So, stay the course – show up, make phone calls, write postcards, march if you can, find other ways to support marchers if you can’t and remember that your voice matters.  You matter. You matter not only to those who know and love you but to the voiceless and the nameless who are lifted up by your presence and your action in the world.

Here’s some nepotism – but – I have always loved this song How the Story Ends written many years ago by Bill Harley and this week I found myself drawn again and again to it’s simple wisdom.

“We don’t know if it will come out right
We are afraid it won’t but we think it might
So we turn the page and do the best we can
But we don’t know how the story ends.”

Information, Ideas, Action

Have you heard about One Thing You Can Do? Daily call to action that will help you focus. Well organized, simple actions with links to solid, updated information. Highly recommended.

Hansen

It is still not too late to help #FlipThe6th in Georgia! You can help Georgia send a Democrat to DC. Email TonyTheDemocrat@gmail.com if you have time to send some postcards this week in support of the April 18th special election. At this point almost 60,000 Democratic voters in District 6 have received heartfelt handwritten postcards reminding them to vote. Thanks for being part of that.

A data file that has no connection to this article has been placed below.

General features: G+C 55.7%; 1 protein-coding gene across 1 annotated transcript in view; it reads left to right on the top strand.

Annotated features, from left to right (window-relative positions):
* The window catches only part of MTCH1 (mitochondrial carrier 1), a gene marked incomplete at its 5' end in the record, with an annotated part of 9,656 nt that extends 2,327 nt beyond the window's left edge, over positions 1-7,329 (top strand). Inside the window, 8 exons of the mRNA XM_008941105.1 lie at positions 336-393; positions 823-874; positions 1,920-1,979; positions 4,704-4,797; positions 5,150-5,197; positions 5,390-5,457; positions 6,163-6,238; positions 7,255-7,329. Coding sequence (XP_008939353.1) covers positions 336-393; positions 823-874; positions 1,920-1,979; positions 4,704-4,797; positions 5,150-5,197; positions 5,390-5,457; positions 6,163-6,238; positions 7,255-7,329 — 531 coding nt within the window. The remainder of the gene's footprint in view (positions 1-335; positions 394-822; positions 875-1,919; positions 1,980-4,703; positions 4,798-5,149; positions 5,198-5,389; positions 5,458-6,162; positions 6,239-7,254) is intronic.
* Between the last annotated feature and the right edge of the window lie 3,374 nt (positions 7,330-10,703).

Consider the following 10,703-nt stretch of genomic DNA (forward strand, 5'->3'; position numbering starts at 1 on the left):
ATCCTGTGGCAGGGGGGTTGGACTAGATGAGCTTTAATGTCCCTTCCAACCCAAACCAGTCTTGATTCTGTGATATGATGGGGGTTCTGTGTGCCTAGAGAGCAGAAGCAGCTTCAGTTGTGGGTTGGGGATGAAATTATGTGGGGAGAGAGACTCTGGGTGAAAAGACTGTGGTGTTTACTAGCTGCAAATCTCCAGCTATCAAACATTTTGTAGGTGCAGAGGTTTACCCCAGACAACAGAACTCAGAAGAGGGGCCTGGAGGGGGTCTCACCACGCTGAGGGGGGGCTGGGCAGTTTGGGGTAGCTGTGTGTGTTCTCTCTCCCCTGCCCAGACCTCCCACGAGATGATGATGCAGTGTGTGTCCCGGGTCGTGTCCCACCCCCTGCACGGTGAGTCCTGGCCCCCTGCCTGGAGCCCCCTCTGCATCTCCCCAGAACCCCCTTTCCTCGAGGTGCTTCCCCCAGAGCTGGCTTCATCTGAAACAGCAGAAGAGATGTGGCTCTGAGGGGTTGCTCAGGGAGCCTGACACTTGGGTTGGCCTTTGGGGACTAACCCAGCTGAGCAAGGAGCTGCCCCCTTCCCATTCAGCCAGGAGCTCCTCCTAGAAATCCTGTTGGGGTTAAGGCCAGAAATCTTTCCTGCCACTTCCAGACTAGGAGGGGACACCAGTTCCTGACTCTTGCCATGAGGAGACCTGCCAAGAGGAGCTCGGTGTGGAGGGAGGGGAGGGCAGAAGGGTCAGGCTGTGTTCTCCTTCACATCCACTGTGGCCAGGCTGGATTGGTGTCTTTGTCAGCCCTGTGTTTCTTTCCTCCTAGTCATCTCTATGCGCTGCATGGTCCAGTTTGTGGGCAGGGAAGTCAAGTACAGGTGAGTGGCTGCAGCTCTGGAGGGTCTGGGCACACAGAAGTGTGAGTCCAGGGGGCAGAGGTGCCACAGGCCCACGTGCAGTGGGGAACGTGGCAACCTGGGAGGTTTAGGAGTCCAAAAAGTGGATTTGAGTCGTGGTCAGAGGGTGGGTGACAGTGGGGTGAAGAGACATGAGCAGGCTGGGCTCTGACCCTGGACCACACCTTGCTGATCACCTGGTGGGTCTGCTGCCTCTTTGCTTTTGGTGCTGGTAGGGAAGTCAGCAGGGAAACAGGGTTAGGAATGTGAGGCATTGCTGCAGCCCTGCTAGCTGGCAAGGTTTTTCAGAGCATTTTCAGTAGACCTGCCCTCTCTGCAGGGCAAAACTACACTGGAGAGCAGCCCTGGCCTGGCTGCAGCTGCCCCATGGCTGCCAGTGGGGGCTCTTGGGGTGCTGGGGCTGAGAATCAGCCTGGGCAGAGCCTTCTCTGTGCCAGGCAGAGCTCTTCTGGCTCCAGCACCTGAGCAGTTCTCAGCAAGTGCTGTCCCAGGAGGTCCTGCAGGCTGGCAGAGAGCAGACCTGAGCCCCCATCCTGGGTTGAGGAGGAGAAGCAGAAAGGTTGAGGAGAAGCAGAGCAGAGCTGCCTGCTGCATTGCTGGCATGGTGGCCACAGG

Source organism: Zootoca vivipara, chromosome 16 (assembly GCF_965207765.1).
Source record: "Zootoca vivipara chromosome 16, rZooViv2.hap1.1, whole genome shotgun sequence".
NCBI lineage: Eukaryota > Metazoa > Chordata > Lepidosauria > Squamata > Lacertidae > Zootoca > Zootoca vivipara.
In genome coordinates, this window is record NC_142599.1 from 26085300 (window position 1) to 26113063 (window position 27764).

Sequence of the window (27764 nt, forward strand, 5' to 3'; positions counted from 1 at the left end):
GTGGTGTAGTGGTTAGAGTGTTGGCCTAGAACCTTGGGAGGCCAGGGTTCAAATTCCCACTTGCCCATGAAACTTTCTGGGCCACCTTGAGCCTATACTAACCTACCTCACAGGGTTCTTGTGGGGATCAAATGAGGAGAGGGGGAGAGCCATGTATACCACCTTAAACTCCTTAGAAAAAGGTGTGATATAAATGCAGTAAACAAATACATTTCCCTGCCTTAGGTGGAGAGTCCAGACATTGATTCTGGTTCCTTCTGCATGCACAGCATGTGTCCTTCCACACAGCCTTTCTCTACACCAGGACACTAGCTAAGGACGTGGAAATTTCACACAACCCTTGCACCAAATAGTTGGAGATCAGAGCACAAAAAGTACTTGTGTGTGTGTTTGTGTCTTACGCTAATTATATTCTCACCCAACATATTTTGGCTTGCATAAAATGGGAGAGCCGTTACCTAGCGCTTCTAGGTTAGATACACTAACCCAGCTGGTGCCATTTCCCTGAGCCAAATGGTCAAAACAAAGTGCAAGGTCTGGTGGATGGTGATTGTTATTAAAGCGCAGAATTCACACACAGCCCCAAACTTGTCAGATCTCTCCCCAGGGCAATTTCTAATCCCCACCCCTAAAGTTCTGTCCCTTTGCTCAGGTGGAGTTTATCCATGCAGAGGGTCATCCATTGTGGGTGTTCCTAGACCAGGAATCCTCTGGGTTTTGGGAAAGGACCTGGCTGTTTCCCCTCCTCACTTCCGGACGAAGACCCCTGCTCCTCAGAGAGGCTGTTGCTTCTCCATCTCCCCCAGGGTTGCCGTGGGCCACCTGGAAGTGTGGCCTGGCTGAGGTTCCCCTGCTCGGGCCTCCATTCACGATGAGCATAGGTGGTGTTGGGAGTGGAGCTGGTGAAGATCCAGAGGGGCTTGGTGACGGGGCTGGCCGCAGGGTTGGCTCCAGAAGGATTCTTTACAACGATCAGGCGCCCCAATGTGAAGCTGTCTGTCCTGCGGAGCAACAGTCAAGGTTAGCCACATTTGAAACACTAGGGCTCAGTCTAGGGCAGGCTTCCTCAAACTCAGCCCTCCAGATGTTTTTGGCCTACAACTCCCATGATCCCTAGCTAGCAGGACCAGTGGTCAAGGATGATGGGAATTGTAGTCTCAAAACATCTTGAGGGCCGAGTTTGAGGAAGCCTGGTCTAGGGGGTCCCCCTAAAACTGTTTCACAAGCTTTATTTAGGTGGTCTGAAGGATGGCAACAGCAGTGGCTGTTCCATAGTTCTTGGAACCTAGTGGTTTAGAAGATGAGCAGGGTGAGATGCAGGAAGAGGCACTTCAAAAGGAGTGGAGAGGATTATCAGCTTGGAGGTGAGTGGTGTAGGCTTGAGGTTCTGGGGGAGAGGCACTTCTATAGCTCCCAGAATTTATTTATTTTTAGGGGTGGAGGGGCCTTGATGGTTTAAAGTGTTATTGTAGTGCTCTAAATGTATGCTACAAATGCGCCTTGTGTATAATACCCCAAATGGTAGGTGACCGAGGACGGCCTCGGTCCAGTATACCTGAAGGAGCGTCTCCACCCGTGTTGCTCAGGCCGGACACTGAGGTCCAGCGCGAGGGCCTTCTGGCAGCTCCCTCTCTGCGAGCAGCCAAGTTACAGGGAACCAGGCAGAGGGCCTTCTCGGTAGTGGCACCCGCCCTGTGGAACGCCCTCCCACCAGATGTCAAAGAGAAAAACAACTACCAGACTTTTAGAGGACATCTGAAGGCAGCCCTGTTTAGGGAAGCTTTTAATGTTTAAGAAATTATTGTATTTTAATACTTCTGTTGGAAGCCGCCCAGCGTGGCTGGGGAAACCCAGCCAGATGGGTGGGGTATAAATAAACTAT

Congress is on recess from DC until April 24th.  This would be a great time to let your elected officials know your thoughts on the recent attacks in Syria. Friends Committee on National Legislation (FCNL) has a simple guide for meeting face to face or reaching out to your representatives regarding use of diplomacy instead of violence. Indivisible also has resistance resources for Town Hall Meetings, followup on the “Nuclear Option” and Healthcare questions for recess.

HumanKindness

 

 

 

 

 

 

 

 

 

This week’s Ready to Resist call with MoveOn was intense and inspiring with passionate remarks from Representatives Maxine Waters and Barbara Lee, Beau Willimon (creator of House of Cards,) Nelini Stamp and others. Listen to their thoughts on Resistance Recess, The Tax March and the conflict in Syria.